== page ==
We should all unite our hands and minds to rescue our earth from the hazards that pose a threat to our existence.
Why not comit to doing one thing everyday to making the world a better place?
RIDE YOUR BIKE
TURN OFF YOUR LIGHTS
BUY FAIRTRADE PRODUCTS
08 Jan 2013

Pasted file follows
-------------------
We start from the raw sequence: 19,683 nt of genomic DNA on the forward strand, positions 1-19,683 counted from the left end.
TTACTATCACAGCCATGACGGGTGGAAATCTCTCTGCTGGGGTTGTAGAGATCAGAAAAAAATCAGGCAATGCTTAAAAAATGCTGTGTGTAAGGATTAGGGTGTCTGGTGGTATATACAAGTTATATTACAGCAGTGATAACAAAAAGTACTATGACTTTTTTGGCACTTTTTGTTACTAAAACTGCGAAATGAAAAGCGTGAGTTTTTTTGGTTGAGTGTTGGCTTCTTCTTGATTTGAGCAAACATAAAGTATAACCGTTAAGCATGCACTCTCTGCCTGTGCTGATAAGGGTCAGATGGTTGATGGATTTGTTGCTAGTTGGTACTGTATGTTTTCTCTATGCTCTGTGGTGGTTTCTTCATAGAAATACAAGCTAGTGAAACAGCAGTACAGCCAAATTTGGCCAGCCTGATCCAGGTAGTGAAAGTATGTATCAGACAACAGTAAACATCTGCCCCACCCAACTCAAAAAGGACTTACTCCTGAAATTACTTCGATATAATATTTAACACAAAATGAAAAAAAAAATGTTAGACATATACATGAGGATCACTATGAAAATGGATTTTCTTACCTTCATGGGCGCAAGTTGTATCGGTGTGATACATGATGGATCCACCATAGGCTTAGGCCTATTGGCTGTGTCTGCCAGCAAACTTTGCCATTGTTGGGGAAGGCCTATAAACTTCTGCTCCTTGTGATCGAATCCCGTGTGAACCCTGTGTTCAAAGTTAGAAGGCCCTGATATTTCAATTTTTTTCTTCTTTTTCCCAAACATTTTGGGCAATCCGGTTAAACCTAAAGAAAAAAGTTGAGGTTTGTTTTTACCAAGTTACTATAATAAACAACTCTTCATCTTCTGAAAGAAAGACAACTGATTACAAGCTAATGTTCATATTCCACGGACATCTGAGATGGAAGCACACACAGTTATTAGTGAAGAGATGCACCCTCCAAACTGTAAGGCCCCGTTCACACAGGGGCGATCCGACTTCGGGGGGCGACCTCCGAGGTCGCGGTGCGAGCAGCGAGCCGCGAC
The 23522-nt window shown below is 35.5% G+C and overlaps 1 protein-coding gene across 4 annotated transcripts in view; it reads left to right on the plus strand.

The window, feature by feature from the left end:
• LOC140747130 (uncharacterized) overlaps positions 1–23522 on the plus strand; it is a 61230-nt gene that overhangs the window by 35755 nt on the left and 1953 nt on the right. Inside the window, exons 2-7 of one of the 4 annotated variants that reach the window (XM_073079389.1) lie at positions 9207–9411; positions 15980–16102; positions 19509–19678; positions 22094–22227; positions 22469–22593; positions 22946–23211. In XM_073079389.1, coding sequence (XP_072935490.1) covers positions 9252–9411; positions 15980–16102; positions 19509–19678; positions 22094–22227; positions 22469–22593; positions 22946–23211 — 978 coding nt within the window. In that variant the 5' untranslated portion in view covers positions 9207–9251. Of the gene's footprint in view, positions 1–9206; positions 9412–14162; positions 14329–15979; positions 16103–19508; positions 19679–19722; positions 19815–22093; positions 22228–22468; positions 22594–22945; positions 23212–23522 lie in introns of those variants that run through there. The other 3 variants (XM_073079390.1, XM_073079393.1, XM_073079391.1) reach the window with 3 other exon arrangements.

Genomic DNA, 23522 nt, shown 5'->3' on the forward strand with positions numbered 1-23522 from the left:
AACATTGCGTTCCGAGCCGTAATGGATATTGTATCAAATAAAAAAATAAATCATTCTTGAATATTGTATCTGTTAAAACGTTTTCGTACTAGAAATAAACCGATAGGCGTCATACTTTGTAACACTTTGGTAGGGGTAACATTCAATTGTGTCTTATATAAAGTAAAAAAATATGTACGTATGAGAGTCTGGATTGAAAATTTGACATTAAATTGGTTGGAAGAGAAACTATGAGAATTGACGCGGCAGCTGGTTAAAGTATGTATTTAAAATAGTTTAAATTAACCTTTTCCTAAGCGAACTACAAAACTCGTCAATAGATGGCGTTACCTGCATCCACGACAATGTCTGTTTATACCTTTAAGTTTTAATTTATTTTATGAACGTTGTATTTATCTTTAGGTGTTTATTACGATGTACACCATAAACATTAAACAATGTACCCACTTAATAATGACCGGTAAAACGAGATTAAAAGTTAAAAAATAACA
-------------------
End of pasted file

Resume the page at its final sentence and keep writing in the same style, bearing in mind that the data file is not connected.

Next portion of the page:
I have made it a habit to Recycle everything I possibly can also its important to use as little energy and water to which people in developed countries take for granted on a daily basis, I ride around 15 miles a day on my bike which has its benefits fitness being one of then of course most of all being the reduction of a carbon footprint check one person of the list :D. But I will just talk about the fair trade products for a moment which If you think about it in reality its not fair trade at all, at first glance, fair trade may seem to be a win-win scenario for producers and consumers. A more in-depth examination, however, reveals that there are some distinct drawbacks to fair trade practices. In order to receive fair trade certification, the parties receiving the endorsement, must be a member of a cooperative. Individual farmers and corporations are excluded. The certification process is somewhat expensive: an average-sized organization will pay about £2,300 to apply for the certification and about £700 to £1500 for a biennial renewal. This excludes the infrastructure and labor costs to comply with fair trade standards. Consequentially, the overhead costs diminish the returns: less than 25% of fair trade premiums return to the producers. While many of the rules and regulations perpetrated by fair trade agreements have sound principles behind them, enforcement of the rules can be somewhat elusive. Although fair trade producers are supposed to adhere to the most stringent environmental standards, they are not always met: an estimated one-fifth of fair trade coffee has been found illegally planted in virgin rainforests. Labor conditions for workers have also been problematic. Because the agreements are made between the cooperatives and the fair trade organizations, the workers that harvest the products are not always afforded adequate protection. In Peru, fair trade coffee growers were caught underpaying seasonal workers. In Burkina Fasno, a fair trade cotton supplier for Victoria’s Secret was found exploiting child labor, a direct violation of the agreement. Undoubtedly, many other scandals within the fair trade movement have yet to see the light of day. I rest my case, do we really know what we are buying?
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